I saw a bit of the MSNBC concert for Hurricane Relief and did get to see Mike Meyers, mismatched with Kanye West. Meyers read off the teleprompter, doing his best George W. Bush, but not for laughs. It went something like this: “The. Devastation. In. Louisiana. Mississippi. And. Alabama. Has. Left. Us. All. Very. Concerned.” Then, Kanye West got on. He was a sloppy mess: embarrassingly inarticulate but also genuinely distraught. He spoke with shame about having been shopping before having given and he spoke with resolve about his renewed commitment to give. (Although it was weird and off-putting to hear him talk about consulting his business manager regarding how much he can afford to donate: we just guestimated between the two of us—a bit more than we spend on our mom’s birthday felt like a good start.) Most of all, he spoke with distress at the plight of blacks, and their portrayal in the media. The Times quotes part of his comments today as part of a larger article on the racism of media coverage: "I hate the way they portray us in the media," West said. "You see a black family, it says they're looting. You see a white family, it says they're looking for food." As the comparison between captions of two widely circulated photos attests, West is speaking accurately.
For MSNBC’s part, Matt Lauer got on, a few minutes after West, and read some legal boilerplate about how we’re all very upset but no one of us speaks for the MSNBC corporate heads—they were obviously covering their butts for West going off script. By contrast, when the white singer, Celine Dion, loses it on the CNN broadcast and cries and yells with outrage (why is it, she asked, that it is so easy to send airplanes to another country to drop bombs and kill children, that we cannot seem to drop water, milk and food in our own country to save their lives?), Larry King replays it as an example of moving, emotional eloquence.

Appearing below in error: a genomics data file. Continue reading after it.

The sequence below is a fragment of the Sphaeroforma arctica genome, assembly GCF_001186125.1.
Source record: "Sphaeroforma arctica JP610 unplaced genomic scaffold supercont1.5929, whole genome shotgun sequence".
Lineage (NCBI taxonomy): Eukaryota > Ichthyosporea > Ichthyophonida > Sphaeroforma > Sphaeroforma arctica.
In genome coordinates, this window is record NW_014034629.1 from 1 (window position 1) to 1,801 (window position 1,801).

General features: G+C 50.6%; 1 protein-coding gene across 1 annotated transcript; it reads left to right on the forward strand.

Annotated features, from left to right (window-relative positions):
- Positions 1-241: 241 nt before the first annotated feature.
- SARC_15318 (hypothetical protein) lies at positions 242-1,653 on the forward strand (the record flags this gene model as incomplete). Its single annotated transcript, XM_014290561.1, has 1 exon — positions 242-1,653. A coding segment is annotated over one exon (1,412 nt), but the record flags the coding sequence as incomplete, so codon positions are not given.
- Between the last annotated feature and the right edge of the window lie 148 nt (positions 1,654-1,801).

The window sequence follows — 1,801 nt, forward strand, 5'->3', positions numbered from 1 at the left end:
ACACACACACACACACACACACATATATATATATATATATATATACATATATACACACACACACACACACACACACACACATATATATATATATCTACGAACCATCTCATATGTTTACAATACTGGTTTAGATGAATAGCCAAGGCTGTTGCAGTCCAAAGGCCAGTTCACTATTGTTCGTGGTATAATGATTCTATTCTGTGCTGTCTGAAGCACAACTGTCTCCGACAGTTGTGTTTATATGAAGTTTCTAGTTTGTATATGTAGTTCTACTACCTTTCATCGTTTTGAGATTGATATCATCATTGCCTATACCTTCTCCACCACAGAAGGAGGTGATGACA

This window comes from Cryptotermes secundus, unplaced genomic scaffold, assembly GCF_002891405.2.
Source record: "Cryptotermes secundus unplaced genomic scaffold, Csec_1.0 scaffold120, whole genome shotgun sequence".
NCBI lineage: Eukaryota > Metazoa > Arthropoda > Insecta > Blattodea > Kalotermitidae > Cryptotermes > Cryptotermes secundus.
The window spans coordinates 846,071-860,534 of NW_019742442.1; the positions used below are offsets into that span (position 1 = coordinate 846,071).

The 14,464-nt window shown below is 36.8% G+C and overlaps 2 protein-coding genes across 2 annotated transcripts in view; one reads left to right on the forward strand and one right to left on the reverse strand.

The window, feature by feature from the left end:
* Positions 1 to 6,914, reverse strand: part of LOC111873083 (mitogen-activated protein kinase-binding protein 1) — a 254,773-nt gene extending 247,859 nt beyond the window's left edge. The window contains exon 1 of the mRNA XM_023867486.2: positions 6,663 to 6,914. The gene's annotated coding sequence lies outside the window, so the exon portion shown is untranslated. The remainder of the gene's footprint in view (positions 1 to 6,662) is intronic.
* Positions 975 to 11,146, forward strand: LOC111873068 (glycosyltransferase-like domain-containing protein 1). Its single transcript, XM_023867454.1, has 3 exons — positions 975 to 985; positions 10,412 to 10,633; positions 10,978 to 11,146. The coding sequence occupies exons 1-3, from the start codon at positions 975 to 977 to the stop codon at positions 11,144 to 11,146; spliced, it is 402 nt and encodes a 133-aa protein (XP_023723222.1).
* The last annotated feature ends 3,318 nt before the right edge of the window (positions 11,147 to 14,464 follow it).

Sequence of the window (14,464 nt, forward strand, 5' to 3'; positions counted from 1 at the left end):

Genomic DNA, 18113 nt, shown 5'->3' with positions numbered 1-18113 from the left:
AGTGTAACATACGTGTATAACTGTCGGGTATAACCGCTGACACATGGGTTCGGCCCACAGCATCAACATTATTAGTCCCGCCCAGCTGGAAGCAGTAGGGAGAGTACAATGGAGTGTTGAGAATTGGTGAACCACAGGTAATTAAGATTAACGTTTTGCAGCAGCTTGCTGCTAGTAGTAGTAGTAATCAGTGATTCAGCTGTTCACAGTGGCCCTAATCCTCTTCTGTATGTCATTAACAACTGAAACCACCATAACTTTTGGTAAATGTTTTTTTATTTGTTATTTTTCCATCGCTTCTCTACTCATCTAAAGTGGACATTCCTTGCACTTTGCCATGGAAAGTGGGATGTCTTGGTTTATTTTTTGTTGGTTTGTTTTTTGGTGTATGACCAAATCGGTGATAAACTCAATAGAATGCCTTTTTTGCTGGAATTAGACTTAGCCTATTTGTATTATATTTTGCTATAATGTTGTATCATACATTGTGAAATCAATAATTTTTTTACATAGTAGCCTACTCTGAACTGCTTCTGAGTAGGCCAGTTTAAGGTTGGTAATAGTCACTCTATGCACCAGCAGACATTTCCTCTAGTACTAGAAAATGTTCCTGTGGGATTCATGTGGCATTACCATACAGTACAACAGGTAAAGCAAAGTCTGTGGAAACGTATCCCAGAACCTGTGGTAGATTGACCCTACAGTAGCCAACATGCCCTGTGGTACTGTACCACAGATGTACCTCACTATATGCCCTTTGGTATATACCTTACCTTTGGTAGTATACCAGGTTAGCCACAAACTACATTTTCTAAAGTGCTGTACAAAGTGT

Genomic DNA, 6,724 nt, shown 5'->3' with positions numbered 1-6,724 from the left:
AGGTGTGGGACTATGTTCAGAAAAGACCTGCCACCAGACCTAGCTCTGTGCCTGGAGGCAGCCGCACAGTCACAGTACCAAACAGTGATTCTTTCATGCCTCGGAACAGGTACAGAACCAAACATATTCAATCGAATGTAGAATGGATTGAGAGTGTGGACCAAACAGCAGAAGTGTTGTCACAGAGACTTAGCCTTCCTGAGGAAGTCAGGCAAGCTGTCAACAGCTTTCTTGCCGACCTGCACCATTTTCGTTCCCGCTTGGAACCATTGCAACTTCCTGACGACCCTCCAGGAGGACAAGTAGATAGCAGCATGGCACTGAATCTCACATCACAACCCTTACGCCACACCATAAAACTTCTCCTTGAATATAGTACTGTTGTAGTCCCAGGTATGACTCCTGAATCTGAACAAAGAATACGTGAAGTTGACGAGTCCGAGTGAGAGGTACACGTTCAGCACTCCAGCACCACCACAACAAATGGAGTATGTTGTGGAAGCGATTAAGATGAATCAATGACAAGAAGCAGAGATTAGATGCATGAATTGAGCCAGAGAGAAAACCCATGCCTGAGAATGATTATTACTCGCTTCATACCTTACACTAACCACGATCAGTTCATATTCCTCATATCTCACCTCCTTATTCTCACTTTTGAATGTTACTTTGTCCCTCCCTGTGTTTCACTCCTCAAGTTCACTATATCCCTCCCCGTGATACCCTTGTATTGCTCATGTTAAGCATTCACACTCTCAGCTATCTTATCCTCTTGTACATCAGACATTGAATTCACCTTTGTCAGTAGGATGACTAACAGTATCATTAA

Ordinarily, I have little good to say about Larry King’s relentless milking of public emotions. In this case, however, he was right and Matt Lauer was behaving as a cowardly company man. Even in our discussion of media portrayal, we are more ready to accept a weeping woman than a weeping and outraged black man. Shaming days indeed.
As for what to do now: reading these discussions—and the editorials in the Times have been exemplary in my view—has made me even more skeptical than ever of what I hear. Having visited New Orleans twice—once on a magical vacation, once for a conference—I feel for it what anyone who’s been there must feel: a deep, pained grief. I also know that, at one point a week ago, I thought, “Huh. The SuperDome. That’s right by the River. That doesn’t seem like a very good plan.” It makes me inclined to be rather critical of the folks in charge. I liked the interview I heard with the mayor of Hattiesburg. It went something like this:
CNN: Have you heard from anyone at FEMA?
Mayor: I’m sorry, I’m not familiar with that organization.
CNN: Oh boy. The Federal Emergency Management Administration. FEMA.
Mayor: Hmm. FEMA you say? I’m sorry. I haven’t seen anyone from there here. Nope. Never heard of them.
The journalist, ready to believe the worst about the mayor of Hattiesburg was made to squirm as the mayor, with patient outrage, explained what it was to be facetious. You could almost hear him spelling the word out over the phone lines.
More pratically speaking, I expect that you all, like us, sent a bit to the Red Cross. I think I’ll give a bit to Habitat for Humanity next. Ana Maria has a lovely and eloquent response from Colombia that includes some good links. And I think about the Faulkner book shop in the Quarter, and A Confederacy of Dunces, and A Streetcar Named Desire, and the Neville Brothers, the Marsalises, Louis Armstrong, Kate Chopin, the great Creole intellectuals of the 19th century, and even the gripping and silly Interview with a Vampire and pray for the return of a great, great city.